We are emerging from the deep of winter here. Light and geese are flooding us now. I drive through Dublin and crossing the Scioto see birds. Geese of course, but also seabird looking birds, and many. They wheel over the broad river, over the white of snow and the upright grey of winter’s trees. The river flows under them, dark and gleaming both, like time.
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I’m listening to Luke Johnson on mysticism and he is careful, factual and philosophical. After a few duds with the teaching company I’ve hit a string of pretty good ones who want to impart understanding, a correct attitude toward the subject. Good things on late antiquity especially, on the foundations of Western Civilization. They know something about the objects of knowledge, have philosophy.
Speaking of philosophy, the hard thing with the early church is not to wander too much off into studying Stoics and the great Plotinus. Time is getting short on me, however. There’s nothing as complex as the Monophysite controversy in the early centuries. Gnosticism is relatively shallow and unexciting. Things had to develop, of course, and that is where someone already pretty well developed like Plotinus seems so much more interesting. Not that it’s uninteresting. Still, what’s Justin Martyr beside, for example, Gregory of Nazianzus? The way to look at it perhaps is to note how he influences Neoplatonism, which in turn later informs Augustine.
I have a good book on Stoicism. And I have Dawson and Brown. If it weren’t for writers like Henry Chadwick and Christopher Dawson, the going would be heavy. They bring clarity, light, the Hellenistic attitude, philosophy.
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There are four not altogether orthodox responses to the position of Nestorius (which I only recently myself finally understood): 1 divinity and humanity are mixed into a third single nature, 2 humanity is the principle of unity while divinity is absorbed, 3 divinity is the principle of unity while humanity is absorbed, 4 there is one united nature with a dynamic continued existence of humanity and divinity within (this according to a valuable tome named Late Antiquity). That fourth is called Miophysite, and it is still believed by what are called Oriental Orthodox churches. I ran across it studying a mosaic of the empress Theodora, an interesting personage of late antiquity who clave to the Miophysite expression. It seems to be an almost orthodox position with hererodox formulation–unless someone can demonstrate otherwise to me. The great problem with it appears to be not that it is insufficiently Calcedonian, but that it tends to tip over into option 2 above. It is unstable, in other words, more than it is, in its practical effect, bad doctrine. It is a curious thing. I have the Logos library with 1400 volumes of commentaries, dictionaries and periodicals. When I search ‘miophysite’ I get nothing. That is not a defect in that collection, it is the Western tradition.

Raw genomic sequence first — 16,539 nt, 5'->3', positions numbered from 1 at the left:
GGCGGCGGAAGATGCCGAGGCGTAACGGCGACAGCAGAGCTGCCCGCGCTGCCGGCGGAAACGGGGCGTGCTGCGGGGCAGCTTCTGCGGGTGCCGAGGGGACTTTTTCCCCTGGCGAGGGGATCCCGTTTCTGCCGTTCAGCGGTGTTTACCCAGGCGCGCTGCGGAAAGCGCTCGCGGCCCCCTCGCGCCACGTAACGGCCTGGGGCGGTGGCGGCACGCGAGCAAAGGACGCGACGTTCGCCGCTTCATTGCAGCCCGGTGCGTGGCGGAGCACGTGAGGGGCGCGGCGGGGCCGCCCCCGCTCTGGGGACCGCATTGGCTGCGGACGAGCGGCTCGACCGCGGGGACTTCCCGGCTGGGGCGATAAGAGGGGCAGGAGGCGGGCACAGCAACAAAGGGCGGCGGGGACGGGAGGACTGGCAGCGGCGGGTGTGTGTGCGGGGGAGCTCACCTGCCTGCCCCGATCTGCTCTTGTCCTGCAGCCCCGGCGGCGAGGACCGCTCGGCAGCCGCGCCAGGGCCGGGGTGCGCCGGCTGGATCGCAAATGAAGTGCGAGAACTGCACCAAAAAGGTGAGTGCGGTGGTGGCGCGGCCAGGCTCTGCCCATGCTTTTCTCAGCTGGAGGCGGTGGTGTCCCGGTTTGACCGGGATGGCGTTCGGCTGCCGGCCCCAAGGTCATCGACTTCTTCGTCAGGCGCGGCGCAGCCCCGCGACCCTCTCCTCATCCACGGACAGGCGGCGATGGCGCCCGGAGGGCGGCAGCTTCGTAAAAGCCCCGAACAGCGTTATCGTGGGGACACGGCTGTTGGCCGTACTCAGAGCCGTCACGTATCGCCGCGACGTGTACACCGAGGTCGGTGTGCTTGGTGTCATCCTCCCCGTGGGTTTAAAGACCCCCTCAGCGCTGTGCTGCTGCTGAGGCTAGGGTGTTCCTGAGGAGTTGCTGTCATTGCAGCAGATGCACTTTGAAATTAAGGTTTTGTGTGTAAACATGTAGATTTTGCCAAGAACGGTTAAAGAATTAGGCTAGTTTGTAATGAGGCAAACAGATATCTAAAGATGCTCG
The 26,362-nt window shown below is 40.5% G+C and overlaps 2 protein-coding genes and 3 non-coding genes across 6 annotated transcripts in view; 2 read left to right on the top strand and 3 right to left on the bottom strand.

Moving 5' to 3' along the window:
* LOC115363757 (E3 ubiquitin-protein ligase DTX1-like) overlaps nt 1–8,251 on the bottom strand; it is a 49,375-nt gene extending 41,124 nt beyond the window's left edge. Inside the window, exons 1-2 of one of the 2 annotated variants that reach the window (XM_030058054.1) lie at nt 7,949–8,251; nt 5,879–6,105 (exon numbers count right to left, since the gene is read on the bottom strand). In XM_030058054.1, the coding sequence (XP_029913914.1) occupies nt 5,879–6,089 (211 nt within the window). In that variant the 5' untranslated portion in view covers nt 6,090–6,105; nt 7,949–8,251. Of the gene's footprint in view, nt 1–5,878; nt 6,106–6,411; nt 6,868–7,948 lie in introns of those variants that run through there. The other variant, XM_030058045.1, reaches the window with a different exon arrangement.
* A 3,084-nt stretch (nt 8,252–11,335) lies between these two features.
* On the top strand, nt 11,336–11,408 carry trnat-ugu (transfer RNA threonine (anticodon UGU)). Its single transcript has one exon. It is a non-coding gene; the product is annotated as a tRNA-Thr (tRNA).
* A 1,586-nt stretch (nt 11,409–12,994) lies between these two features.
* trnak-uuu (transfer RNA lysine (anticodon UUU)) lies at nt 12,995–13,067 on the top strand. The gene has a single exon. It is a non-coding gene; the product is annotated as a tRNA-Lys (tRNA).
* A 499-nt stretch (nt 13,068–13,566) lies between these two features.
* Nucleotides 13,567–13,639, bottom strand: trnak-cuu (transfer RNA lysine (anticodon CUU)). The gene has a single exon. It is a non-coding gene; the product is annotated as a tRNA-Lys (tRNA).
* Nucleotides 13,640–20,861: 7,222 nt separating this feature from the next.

Nestorius, as you may know, disliked the term Theotokos and seems to have formulated his position as a denial of that fact. Cyril, who resisted him, seems to have spoken in terms that lent themselves to the cause of the Miophysites. And all that is without dealing with the hot issue of Origenism (which comes back to Justinian! who could attract talent, who codified Roman law and employed great architects, but who shut down the Academy in Athens and who destroyed a good deal of Origen’s works).
I can’t wait to teach a class on the Monophysite controversy.